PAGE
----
Having left ED posting a year ago, I am most thankful to Aswad and Faisal for patiently entertaining my questions in cases that I was unsure of. I am most thankful to those MAs and nurses from HKL who came to cover Green Zone at night for their efficiency in helping us seeing patients smoothly. They were not just another staffs, they were our companions, exchanging experiences and stories during the time when there were no patients around (which was scarce, I tell you). HKK staff were also most helpful in aiding us referring cases and in various procedures. I saw the same MOs working day and night and continued on the next day as though there was nothing going on. I am most amazed by their work ethic, despite the fact that fatigue started showing on their faces. We also started to see some of our staffs having cough and cold and yet keep on putting cheerful expression and good motivation to go on.
So imagine, if we who have just arrived for a few days started to feel the effect of the disaster, what more of those who have been there for days longer than us, and those who are still out there mending their homes.
Despite that, while were were on mobile clinic, the villagers still invited us for some food and offered us ride to waterfall in Lata Berangin.
January 4th 2015: We were given clearance to go back after 9 days (7 for me and Shahril). There were a few SOPs that was needed prior to head back. As we said goodbye to the remaining staff, I kept on thinking, the little hands that we lend, perhaps didn't bring much impact... But we pray that at least we shared a little of their burden. Some of us might be glad that we were going home soon, we missed our family (and perhaps our comfort zone), but to be honest, I felt sad leaving the people of Kuala Krai; there are still more to be done, physically and emotionally...
Now is the time where as much help is needed for them to rebuild their home and their lives. Some of them left with only 'sehelai sepinggang', houses, everything all gone. With the upcoming school session starting, there are still so much to be done. Recovery phase will take months or perhaps years. Aid will still be needed from every aspect.
What I've seen was only a glimpse of the whole picture. The chance that I had, I know many would want to join in the field as well. It doesn't matter which team you join- be it under KKM, Army, political clubs, NGOs or indiviuals; it doesn't matter how small your contributions are- be it medical aid, transportation aid, food/necessity aid, water supply/cleaning aid, money etc. it still matters.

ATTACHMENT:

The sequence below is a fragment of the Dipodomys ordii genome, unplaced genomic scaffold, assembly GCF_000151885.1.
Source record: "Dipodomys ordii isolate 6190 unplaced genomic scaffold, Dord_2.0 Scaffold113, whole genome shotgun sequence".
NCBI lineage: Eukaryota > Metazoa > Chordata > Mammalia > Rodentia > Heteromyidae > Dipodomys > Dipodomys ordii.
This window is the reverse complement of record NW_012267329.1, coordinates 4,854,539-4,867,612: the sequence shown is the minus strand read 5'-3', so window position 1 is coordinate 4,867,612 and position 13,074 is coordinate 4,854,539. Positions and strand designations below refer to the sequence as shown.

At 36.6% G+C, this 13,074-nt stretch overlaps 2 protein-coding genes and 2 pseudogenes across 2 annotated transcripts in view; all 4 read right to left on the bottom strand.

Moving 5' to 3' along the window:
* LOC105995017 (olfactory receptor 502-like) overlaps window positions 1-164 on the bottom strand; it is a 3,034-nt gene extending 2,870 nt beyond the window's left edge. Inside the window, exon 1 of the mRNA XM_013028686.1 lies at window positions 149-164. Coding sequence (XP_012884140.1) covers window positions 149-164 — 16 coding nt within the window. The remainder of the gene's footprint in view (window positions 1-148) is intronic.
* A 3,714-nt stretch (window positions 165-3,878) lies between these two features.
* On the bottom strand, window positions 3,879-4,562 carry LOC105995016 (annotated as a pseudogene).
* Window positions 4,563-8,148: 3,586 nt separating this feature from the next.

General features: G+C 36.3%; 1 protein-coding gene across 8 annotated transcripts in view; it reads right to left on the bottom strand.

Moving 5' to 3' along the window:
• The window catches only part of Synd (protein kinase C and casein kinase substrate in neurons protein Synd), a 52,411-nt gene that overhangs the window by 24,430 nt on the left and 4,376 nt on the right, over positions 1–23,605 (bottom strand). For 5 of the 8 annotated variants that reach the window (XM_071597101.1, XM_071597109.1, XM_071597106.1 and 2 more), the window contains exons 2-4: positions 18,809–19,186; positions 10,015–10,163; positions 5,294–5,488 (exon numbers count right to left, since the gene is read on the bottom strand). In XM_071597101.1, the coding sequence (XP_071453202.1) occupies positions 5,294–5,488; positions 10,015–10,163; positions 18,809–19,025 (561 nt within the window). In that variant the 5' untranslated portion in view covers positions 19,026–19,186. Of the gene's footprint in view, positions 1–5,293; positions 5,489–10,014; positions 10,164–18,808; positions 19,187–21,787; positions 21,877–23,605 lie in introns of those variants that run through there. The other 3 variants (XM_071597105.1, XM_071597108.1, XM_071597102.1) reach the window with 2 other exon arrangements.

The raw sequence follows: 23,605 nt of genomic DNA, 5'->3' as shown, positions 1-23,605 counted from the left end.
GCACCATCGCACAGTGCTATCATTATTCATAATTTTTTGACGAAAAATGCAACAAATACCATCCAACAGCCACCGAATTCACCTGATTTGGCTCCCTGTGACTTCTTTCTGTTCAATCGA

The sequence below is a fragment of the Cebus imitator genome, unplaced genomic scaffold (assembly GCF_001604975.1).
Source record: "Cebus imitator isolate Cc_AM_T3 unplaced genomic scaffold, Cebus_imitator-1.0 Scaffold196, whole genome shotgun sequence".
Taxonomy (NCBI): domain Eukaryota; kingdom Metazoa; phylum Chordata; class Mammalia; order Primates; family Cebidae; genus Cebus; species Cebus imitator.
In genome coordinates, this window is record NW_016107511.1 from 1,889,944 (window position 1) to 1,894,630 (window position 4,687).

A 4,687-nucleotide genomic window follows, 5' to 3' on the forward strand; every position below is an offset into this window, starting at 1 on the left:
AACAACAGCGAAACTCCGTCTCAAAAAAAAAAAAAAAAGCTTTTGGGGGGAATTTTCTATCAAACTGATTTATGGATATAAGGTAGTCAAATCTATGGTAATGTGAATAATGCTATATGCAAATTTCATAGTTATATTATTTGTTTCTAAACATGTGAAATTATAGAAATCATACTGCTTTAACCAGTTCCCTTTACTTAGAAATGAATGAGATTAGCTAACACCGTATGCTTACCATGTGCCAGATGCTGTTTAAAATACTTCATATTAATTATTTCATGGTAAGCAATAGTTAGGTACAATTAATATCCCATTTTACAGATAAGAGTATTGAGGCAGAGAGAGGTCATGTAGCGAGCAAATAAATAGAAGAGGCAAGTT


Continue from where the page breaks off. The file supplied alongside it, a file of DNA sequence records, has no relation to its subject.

It's okay if we were not physically present in Kelantan, or Terengganu, or Pahang.
It's okay if you are financially constraint and you can only send in little amount, it still matters.
And if you feel that you want to help and yet you have no means to do so, there is still one thing you can do:
Pray for the people affected to have strength, pray for those who are giving aid to be strong, both physically and mentally... pray for their safety at all time.
We who came for a short while was going home, but them, that was their home, their land...
//Safely arrived home & short debriefing session//
I probably don’t have that kind of strength. At this point, every time I think about it, I feel helpless. And every time, I need to remind myself that He knows best and there will surely be hikmah behind all this. Every time, I had to remind myself of this ayah, Al-Baqarah (2: 286): God does not burden any human being with more than he is well able to bear: in his favour shall be whatever good he does, and against him whatever evil he does.
So let us not speculate on why the flood happen, or whose fault it was... when He said, Kun Fayakun, even the 'biggest' power/authority on Earth couldn't stop it. What we can do now is help the affected people to rebuild their home and prepare for the future should it happen again. This is where unity should happen instead of the blame-game, Allahulam...
This short journey, I can only sum it all up in one sentence:
IT WAS A HUMBLING EXPERIENCE.
-HPJ Flood Aid Team 1